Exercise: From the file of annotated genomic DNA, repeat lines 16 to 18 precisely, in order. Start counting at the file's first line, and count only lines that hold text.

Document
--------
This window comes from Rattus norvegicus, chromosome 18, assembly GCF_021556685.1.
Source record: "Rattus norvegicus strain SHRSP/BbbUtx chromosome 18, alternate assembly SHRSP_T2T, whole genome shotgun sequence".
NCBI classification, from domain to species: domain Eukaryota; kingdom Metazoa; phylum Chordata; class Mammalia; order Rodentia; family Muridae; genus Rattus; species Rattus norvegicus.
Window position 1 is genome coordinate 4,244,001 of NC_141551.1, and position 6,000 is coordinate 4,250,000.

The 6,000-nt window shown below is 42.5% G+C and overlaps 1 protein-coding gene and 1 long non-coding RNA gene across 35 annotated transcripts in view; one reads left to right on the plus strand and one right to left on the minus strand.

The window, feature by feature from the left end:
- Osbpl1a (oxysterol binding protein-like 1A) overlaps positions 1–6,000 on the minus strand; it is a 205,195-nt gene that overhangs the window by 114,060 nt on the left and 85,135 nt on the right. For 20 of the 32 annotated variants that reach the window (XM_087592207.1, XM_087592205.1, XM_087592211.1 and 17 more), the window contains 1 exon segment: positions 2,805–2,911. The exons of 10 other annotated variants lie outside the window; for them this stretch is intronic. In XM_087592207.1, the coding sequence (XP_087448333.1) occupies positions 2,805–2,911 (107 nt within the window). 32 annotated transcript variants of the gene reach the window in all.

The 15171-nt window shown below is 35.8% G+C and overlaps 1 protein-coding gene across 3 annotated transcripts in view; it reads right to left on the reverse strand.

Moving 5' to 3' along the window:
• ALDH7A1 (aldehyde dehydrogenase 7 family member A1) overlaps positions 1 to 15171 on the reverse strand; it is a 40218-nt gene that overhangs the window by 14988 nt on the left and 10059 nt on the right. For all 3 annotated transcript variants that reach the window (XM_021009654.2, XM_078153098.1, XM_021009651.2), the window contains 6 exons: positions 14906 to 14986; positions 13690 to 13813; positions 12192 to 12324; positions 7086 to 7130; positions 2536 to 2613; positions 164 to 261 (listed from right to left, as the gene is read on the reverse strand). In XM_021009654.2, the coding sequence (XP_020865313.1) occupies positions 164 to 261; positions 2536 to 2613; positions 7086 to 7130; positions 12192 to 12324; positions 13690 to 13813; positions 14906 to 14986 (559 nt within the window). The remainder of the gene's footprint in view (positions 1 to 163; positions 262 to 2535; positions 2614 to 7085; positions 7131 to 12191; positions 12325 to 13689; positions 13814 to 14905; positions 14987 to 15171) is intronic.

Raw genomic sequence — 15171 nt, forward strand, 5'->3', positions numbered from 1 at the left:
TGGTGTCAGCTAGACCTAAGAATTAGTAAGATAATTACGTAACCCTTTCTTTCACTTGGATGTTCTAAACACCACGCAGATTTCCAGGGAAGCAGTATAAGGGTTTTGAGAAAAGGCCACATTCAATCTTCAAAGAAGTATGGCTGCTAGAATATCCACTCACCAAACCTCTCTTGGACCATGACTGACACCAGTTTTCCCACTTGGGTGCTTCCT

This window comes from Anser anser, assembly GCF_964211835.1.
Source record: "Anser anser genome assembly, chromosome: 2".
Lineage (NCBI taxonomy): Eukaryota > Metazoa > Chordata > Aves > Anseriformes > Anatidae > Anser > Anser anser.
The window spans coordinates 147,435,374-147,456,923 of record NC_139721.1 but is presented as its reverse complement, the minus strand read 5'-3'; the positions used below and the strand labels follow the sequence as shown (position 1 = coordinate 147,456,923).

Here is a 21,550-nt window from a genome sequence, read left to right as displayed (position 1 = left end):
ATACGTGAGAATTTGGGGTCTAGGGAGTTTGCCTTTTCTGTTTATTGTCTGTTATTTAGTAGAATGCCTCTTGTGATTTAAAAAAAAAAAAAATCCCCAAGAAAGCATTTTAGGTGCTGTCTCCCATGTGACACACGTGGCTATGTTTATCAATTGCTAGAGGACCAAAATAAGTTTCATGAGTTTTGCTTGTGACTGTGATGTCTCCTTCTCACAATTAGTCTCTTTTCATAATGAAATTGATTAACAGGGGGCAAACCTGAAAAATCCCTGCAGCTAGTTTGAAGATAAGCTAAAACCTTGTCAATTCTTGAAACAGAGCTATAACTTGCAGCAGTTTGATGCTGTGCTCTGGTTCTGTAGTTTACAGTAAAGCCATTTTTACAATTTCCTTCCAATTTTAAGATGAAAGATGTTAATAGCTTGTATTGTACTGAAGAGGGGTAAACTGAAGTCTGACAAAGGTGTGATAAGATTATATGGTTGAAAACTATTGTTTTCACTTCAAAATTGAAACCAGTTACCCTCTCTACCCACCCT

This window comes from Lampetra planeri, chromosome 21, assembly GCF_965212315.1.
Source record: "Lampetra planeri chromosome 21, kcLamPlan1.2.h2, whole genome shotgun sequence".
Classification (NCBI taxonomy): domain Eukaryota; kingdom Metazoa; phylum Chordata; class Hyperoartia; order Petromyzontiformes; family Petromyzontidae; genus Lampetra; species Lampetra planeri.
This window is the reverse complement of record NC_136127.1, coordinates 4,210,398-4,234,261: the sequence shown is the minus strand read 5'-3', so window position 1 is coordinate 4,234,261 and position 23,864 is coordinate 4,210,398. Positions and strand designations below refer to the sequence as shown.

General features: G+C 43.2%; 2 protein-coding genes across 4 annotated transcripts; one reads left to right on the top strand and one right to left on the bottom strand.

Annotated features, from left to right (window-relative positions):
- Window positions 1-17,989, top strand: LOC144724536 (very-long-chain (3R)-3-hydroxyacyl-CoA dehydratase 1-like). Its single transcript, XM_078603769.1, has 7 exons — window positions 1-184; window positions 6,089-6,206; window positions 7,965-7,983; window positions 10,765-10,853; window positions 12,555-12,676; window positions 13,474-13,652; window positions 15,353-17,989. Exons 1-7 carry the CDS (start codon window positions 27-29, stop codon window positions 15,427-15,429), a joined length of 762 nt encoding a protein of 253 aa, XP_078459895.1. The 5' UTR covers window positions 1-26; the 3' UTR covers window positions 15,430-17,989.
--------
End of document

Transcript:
The window spans coordinates 147,435,374-147,456,923 of record NC_139721.1 but is presented as its reverse complement, the minus strand read 5'-3'; the positions used below and the strand labels follow the sequence as shown (position 1 = coordinate 147,456,923).

Here is a 21,550-nt window from a genome sequence, read left to right as displayed (position 1 = left end):
ATACGTGAGAATTTGGGGTCTAGGGAGTTTGCCTTTTCTGTTTATTGTCTGTTATTTAGTAGAATGCCTCTTGTGATTTAAAAAAAAAAAAAATCCCCAAGAAAGCATTTTAGGTGCTGTCTCCCATGTGACACACGTGGCTATGTTTATCAATTGCTAGAGGACCAAAATAAGTTTCATGAGTTTTGCTTGTGACTGTGATGTCTCCTTCTCACAATTAGTCTCTTTTCATAATGAAATTGATTAACAGGGGGCAAACCTGAAAAATCCCTGCAGCTAGTTTGAAGATAAGCTAAAACCTTGTCAATTCTTGAAACAGAGCTATAACTTGCAGCAGTTTGATGCTGTGCTCTGGTTCTGTAGTTTACAGTAAAGCCATTTTTACAATTTCCTTCCAATTTTAAGATGAAAGATGTTAATAGCTTGTATTGTACTGAAGAGGGGTAAACTGAAGTCTGACAAAGGTGTGATAAGATTATATGGTTGAAAACTATTGTTTTCACTTCAAAATTGAAACCAGTTACCCTCTCTACCCACCCT